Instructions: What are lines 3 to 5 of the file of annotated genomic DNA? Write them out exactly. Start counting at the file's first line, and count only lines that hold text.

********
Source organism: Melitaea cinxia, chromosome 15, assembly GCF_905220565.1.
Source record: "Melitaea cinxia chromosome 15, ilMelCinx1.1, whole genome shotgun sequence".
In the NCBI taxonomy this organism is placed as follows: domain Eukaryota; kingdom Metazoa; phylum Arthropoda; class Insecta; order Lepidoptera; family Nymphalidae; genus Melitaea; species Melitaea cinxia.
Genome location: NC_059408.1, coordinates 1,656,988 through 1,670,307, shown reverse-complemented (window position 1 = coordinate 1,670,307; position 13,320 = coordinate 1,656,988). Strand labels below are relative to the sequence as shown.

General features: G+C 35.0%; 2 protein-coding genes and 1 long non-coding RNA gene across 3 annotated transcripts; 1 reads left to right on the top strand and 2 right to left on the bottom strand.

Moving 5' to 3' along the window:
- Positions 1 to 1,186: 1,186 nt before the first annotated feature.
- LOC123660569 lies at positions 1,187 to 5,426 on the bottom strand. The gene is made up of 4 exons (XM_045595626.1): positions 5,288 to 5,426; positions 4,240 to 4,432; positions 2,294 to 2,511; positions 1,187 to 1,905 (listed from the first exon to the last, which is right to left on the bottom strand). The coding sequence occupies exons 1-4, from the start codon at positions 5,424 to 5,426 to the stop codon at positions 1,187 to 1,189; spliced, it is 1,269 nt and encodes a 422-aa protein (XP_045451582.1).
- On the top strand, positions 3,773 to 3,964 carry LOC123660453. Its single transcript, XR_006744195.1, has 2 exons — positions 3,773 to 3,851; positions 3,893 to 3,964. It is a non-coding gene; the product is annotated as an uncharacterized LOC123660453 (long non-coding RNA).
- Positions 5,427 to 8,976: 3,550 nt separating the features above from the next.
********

In the NCBI taxonomy this organism is placed as follows: domain Eukaryota; kingdom Metazoa; phylum Arthropoda; class Insecta; order Lepidoptera; family Nymphalidae; genus Melitaea; species Melitaea cinxia.
Genome location: NC_059408.1, coordinates 1,656,988 through 1,670,307, shown reverse-complemented (window position 1 = coordinate 1,670,307; position 13,320 = coordinate 1,656,988). Strand labels below are relative to the sequence as shown.

General features: G+C 35.0%; 2 protein-coding genes and 1 long non-coding RNA gene across 3 annotated transcripts; 1 reads left to right on the top strand and 2 right to left on the bottom strand.